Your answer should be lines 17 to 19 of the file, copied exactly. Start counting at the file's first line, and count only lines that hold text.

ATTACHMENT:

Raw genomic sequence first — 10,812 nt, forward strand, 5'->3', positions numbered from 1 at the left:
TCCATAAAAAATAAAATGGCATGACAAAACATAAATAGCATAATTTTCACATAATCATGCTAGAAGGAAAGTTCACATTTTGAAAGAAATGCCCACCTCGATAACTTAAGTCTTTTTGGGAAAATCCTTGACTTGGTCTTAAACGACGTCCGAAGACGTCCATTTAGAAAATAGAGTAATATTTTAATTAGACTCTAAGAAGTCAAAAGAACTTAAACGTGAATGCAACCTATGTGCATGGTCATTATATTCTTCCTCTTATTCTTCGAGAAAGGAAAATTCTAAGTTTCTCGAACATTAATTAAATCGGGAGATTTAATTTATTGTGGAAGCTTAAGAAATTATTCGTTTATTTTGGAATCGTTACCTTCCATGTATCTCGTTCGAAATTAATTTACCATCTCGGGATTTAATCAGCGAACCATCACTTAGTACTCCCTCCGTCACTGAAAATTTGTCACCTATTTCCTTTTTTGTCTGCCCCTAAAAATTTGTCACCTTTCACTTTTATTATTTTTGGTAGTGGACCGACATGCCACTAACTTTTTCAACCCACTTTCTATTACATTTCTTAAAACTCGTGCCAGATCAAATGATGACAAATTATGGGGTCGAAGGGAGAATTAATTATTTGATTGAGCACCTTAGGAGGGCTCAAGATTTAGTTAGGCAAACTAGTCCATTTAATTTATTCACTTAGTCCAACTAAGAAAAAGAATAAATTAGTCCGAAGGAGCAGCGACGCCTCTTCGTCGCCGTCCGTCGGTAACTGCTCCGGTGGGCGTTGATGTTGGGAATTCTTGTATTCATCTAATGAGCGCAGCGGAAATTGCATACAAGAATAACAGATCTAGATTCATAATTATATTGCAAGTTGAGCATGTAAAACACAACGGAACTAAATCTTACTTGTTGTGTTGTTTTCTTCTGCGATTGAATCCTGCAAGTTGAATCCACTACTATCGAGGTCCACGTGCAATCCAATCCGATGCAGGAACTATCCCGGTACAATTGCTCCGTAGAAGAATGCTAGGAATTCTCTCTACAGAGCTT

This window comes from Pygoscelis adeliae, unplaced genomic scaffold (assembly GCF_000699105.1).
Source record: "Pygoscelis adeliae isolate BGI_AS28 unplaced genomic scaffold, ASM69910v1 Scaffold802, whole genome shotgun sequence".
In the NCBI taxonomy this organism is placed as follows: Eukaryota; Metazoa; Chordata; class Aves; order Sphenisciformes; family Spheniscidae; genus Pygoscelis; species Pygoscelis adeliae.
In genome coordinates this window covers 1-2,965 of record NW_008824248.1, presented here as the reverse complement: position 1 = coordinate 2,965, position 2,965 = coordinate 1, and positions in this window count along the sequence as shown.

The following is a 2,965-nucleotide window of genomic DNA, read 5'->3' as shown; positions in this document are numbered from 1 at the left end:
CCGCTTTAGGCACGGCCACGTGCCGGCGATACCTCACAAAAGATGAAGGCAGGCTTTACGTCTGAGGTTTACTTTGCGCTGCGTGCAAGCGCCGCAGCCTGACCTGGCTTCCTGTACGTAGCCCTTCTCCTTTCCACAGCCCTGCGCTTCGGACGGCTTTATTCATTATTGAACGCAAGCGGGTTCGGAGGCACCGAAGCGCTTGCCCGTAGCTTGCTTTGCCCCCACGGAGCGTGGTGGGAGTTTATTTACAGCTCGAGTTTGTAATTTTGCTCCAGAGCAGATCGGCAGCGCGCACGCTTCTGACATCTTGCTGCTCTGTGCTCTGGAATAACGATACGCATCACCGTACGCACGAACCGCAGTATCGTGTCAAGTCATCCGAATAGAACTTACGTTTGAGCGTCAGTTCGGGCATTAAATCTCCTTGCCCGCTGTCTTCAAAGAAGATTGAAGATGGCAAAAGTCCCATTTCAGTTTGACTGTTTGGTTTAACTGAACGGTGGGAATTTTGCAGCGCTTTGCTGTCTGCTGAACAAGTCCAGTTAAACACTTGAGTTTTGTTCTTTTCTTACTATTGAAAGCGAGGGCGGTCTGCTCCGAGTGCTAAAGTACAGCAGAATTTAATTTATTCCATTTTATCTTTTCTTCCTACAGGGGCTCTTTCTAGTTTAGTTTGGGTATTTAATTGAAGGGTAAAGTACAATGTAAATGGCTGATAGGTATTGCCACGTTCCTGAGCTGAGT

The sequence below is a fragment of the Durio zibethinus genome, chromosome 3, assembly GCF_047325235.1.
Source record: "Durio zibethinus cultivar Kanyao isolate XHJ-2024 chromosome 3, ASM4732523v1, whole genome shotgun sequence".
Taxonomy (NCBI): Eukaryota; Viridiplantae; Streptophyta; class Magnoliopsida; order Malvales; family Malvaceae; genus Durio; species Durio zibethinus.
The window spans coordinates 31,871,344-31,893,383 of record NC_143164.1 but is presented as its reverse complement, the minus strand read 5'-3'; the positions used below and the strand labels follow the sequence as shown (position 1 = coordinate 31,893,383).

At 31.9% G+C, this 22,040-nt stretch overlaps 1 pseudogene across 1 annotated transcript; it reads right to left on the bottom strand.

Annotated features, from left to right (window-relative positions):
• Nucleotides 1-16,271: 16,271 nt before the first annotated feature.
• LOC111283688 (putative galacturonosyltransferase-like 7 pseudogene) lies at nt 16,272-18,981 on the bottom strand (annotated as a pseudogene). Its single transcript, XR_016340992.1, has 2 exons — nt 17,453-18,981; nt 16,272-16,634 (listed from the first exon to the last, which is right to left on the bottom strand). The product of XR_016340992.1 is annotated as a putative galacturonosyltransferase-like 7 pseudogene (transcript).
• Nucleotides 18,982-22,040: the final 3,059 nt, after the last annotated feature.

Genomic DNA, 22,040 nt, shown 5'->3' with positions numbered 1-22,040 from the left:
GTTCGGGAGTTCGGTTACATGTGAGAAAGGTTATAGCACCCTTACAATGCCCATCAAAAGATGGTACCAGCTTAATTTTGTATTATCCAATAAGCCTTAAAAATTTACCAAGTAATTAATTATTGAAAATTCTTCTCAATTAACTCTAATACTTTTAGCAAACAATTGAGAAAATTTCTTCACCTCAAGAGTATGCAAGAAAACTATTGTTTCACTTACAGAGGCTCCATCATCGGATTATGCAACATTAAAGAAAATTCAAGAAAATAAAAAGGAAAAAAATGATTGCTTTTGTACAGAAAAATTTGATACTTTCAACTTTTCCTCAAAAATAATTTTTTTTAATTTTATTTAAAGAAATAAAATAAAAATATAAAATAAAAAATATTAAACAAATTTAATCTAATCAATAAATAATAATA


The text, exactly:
• Nucleotides 18,982-22,040: the final 3,059 nt, after the last annotated feature.

Genomic DNA, 22,040 nt, shown 5'->3' with positions numbered 1-22,040 from the left:
GTTCGGGAGTTCGGTTACATGTGAGAAAGGTTATAGCACCCTTACAATGCCCATCAAAAGATGGTACCAGCTTAATTTTGTATTATCCAATAAGCCTTAAAAATTTACCAAGTAATTAATTATTGAAAATTCTTCTCAATTAACTCTAATACTTTTAGCAAACAATTGAGAAAATTTCTTCACCTCAAGAGTATGCAAGAAAACTATTGTTTCACTTACAGAGGCTCCATCATCGGATTATGCAACATTAAAGAAAATTCAAGAAAATAAAAAGGAAAAAAATGATTGCTTTTGTACAGAAAAATTTGATACTTTCAACTTTTCCTCAAAAATAATTTTTTTTAATTTTATTTAAAGAAATAAAATAAAAATATAAAATAAAAAATATTAAACAAATTTAATCTAATCAATAAATAATAATA